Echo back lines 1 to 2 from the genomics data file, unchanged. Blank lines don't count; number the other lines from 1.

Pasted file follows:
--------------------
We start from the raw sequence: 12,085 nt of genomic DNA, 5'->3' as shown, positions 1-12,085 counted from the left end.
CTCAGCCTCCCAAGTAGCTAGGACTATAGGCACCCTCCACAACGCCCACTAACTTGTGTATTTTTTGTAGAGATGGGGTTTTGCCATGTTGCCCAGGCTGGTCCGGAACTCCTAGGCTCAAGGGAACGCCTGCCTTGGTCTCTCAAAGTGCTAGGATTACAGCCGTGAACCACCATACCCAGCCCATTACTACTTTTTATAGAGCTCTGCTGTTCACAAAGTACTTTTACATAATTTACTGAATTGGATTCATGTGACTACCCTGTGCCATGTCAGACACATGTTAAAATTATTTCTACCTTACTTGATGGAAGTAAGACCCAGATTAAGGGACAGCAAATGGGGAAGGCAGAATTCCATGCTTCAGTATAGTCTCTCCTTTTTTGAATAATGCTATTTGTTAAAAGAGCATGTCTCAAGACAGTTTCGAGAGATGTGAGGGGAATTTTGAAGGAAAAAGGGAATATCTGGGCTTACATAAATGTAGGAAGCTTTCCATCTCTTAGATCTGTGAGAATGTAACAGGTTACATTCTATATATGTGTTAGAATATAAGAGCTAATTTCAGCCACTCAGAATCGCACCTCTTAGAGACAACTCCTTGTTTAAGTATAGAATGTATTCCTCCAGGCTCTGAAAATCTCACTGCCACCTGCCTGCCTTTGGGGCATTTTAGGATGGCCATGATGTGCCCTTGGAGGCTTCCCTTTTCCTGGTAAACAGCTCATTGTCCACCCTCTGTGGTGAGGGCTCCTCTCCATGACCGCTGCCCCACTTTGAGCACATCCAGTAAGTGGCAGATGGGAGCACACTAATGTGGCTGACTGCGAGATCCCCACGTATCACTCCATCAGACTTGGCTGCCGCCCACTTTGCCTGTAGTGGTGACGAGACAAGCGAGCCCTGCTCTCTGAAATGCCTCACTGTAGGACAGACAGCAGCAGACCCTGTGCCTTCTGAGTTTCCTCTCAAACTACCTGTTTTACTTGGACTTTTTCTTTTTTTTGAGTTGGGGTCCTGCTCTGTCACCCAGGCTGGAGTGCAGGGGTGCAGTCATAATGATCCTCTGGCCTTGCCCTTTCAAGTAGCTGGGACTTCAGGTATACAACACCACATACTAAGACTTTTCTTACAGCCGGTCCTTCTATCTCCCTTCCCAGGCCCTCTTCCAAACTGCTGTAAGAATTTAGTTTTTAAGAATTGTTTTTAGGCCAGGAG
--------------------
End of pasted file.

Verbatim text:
We start from the raw sequence: 12,085 nt of genomic DNA, 5'->3' as shown, positions 1-12,085 counted from the left end.
CTCAGCCTCCCAAGTAGCTAGGACTATAGGCACCCTCCACAACGCCCACTAACTTGTGTATTTTTTGTAGAGATGGGGTTTTGCCATGTTGCCCAGGCTGGTCCGGAACTCCTAGGCTCAAGGGAACGCCTGCCTTGGTCTCTCAAAGTGCTAGGATTACAGCCGTGAACCACCATACCCAGCCCATTACTACTTTTTATAGAGCTCTGCTGTTCACAAAGTACTTTTACATAATTTACTGAATTGGATTCATGTGACTACCCTGTGCCATGTCAGACACATGTTAAAATTATTTCTACCTTACTTGATGGAAGTAAGACCCAGATTAAGGGACAGCAAATGGGGAAGGCAGAATTCCATGCTTCAGTATAGTCTCTCCTTTTTTGAATAATGCTATTTGTTAAAAGAGCATGTCTCAAGACAGTTTCGAGAGATGTGAGGGGAATTTTGAAGGAAAAAGGGAATATCTGGGCTTACATAAATGTAGGAAGCTTTCCATCTCTTAGATCTGTGAGAATGTAACAGGTTACATTCTATATATGTGTTAGAATATAAGAGCTAATTTCAGCCACTCAGAATCGCACCTCTTAGAGACAACTCCTTGTTTAAGTATAGAATGTATTCCTCCAGGCTCTGAAAATCTCACTGCCACCTGCCTGCCTTTGGGGCATTTTAGGATGGCCATGATGTGCCCTTGGAGGCTTCCCTTTTCCTGGTAAACAGCTCATTGTCCACCCTCTGTGGTGAGGGCTCCTCTCCATGACCGCTGCCCCACTTTGAGCACATCCAGTAAGTGGCAGATGGGAGCACACTAATGTGGCTGACTGCGAGATCCCCACGTATCACTCCATCAGACTTGGCTGCCGCCCACTTTGCCTGTAGTGGTGACGAGACAAGCGAGCCCTGCTCTCTGAAATGCCTCACTGTAGGACAGACAGCAGCAGACCCTGTGCCTTCTGAGTTTCCTCTCAAACTACCTGTTTTACTTGGACTTTTTCTTTTTTTTGAGTTGGGGTCCTGCTCTGTCACCCAGGCTGGAGTGCAGGGGTGCAGTCATAATGATCCTCTGGCCTTGCCCTTTCAAGTAGCTGGGACTTCAGGTATACAACACCACATACTAAGACTTTTCTTACAGCCGGTCCTTCTATCTCCCTTCCCAGGCCCTCTTCCAAACTGCTGTAAGAATTTAGTTTTTAAGAATTGTTTTTAGGCCAGGAG